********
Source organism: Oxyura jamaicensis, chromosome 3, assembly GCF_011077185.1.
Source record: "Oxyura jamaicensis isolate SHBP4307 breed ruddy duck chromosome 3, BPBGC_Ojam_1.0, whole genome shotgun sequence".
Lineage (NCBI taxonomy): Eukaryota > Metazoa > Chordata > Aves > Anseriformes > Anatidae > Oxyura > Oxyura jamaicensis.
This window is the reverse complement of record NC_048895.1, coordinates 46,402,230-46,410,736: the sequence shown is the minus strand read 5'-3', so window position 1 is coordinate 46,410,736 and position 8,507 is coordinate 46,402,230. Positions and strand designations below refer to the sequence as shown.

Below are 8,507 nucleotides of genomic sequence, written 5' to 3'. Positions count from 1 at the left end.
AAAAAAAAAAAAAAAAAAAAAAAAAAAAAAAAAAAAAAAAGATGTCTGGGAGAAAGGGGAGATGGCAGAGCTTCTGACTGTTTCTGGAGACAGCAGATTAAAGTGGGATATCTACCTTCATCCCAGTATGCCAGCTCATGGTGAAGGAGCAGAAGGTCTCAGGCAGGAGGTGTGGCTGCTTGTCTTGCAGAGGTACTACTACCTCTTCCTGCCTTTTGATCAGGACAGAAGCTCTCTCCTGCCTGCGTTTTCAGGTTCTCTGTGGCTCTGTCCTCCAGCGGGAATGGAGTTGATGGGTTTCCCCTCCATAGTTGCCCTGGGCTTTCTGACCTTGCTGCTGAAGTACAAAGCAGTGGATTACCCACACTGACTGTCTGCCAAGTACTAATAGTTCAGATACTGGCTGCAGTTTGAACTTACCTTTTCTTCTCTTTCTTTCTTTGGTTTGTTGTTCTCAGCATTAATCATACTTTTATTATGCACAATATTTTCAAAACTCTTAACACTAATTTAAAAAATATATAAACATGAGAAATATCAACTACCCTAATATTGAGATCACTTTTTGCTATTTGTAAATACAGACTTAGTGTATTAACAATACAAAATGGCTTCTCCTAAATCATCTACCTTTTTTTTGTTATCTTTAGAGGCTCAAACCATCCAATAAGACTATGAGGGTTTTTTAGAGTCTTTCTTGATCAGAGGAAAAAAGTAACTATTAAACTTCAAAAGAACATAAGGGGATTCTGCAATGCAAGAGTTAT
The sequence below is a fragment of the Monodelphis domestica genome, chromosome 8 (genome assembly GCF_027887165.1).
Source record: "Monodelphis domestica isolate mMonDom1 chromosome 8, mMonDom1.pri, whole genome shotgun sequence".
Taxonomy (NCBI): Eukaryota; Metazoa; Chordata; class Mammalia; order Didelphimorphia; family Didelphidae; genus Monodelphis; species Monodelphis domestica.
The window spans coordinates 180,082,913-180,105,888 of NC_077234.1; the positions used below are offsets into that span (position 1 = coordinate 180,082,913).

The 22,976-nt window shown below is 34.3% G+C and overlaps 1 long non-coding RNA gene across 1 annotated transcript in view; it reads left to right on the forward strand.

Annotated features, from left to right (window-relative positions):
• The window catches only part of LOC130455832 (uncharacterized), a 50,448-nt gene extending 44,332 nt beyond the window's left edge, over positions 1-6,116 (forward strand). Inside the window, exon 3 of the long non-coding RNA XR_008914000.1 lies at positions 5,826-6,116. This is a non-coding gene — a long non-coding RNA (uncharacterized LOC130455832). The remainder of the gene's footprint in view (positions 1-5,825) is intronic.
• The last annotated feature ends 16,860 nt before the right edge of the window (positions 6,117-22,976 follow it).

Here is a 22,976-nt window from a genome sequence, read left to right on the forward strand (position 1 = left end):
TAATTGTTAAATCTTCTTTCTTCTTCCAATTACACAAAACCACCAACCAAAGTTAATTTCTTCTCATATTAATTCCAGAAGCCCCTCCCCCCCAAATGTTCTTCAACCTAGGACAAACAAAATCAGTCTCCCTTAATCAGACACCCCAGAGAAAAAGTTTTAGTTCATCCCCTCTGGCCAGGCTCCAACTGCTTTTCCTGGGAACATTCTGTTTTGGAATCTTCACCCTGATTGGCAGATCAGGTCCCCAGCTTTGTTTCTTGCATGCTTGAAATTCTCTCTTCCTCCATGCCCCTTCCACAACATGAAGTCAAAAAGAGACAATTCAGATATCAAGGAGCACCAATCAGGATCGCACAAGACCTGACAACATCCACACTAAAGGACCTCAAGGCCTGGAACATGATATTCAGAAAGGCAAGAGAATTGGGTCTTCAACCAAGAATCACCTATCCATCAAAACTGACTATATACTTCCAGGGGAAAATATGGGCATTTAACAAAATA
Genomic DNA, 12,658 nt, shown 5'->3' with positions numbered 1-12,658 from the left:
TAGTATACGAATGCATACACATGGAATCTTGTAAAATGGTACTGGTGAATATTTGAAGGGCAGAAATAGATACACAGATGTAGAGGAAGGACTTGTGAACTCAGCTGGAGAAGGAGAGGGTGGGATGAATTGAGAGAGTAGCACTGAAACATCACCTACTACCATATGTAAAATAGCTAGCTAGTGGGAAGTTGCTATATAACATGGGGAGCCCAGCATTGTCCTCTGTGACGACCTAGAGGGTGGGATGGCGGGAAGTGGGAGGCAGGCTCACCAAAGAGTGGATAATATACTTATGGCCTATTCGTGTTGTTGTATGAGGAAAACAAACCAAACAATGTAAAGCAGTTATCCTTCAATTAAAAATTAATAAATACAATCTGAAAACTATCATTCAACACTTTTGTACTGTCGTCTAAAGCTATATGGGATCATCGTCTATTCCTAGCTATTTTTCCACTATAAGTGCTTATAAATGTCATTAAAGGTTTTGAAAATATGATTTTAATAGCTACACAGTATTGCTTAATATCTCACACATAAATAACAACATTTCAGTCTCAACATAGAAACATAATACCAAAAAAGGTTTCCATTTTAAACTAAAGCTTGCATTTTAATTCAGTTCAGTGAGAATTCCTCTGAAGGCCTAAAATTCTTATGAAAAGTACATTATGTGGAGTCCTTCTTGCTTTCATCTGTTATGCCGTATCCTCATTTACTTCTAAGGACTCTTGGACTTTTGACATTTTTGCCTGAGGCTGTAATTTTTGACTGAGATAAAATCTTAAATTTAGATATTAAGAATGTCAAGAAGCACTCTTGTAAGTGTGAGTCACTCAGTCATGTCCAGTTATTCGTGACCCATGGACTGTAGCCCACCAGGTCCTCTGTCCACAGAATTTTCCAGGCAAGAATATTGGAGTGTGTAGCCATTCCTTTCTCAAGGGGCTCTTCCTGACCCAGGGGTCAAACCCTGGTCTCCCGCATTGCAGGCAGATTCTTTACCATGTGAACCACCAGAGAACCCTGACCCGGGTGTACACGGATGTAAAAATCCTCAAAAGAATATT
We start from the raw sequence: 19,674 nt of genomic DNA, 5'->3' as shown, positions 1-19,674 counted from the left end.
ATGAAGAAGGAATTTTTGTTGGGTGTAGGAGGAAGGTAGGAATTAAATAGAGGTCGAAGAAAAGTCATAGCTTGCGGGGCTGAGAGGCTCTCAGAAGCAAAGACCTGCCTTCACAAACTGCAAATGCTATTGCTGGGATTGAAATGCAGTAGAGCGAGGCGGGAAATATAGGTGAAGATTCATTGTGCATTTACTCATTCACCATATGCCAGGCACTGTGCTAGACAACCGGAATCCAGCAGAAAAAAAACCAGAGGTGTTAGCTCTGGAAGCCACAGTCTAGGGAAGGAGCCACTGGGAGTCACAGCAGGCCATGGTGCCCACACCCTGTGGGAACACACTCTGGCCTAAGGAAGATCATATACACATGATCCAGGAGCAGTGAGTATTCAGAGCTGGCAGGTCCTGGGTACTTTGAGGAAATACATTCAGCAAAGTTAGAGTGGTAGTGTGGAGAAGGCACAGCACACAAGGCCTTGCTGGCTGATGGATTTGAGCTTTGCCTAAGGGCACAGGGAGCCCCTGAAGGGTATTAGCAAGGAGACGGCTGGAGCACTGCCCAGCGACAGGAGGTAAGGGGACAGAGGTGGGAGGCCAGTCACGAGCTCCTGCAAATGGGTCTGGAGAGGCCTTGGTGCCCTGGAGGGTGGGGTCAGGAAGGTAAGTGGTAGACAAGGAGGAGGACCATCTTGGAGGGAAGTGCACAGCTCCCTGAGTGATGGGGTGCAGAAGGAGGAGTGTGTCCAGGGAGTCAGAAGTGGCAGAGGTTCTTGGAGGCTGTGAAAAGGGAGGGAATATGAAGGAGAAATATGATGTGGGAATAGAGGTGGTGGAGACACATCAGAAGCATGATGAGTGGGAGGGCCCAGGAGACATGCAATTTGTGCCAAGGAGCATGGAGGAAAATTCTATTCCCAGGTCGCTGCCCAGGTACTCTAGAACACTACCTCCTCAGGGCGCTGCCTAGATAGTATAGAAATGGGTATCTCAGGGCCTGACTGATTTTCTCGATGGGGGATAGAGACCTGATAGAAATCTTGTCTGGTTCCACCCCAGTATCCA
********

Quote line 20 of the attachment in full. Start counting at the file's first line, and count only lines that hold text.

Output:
ATGAAGAAGGAATTTTTGTTGGGTGTAGGAGGAAGGTAGGAATTAAATAGAGGTCGAAGAAAAGTCATAGCTTGCGGGGCTGAGAGGCTCTCAGAAGCAAAGACCTGCCTTCACAAACTGCAAATGCTATTGCTGGGATTGAAATGCAGTAGAGCGAGGCGGGAAATATAGGTGAAGATTCATTGTGCATTTACTCATTCACCATATGCCAGGCACTGTGCTAGACAACCGGAATCCAGCAGAAAAAAAACCAGAGGTGTTAGCTCTGGAAGCCACAGTCTAGGGAAGGAGCCACTGGGAGTCACAGCAGGCCATGGTGCCCACACCCTGTGGGAACACACTCTGGCCTAAGGAAGATCATATACACATGATCCAGGAGCAGTGAGTATTCAGAGCTGGCAGGTCCTGGGTACTTTGAGGAAATACATTCAGCAAAGTTAGAGTGGTAGTGTGGAGAAGGCACAGCACACAAGGCCTTGCTGGCTGATGGATTTGAGCTTTGCCTAAGGGCACAGGGAGCCCCTGAAGGGTATTAGCAAGGAGACGGCTGGAGCACTGCCCAGCGACAGGAGGTAAGGGGACAGAGGTGGGAGGCCAGTCACGAGCTCCTGCAAATGGGTCTGGAGAGGCCTTGGTGCCCTGGAGGGTGGGGTCAGGAAGGTAAGTGGTAGACAAGGAGGAGGACCATCTTGGAGGGAAGTGCACAGCTCCCTGAGTGATGGGGTGCAGAAGGAGGAGTGTGTCCAGGGAGTCAGAAGTGGCAGAGGTTCTTGGAGGCTGTGAAAAGGGAGGGAATATGAAGGAGAAATATGATGTGGGAATAGAGGTGGTGGAGACACATCAGAAGCATGATGAGTGGGAGGGCCCAGGAGACATGCAATTTGTGCCAAGGAGCATGGAGGAAAATTCTATTCCCAGGTCGCTGCCCAGGTACTCTAGAACACTACCTCCTCAGGGCGCTGCCTAGATAGTATAGAAATGGGTATCTCAGGGCCTGACTGATTTTCTCGATGGGGGATAGAGACCTGATAGAAATCTTGTCTGGTTCCACCCCAGTATCCA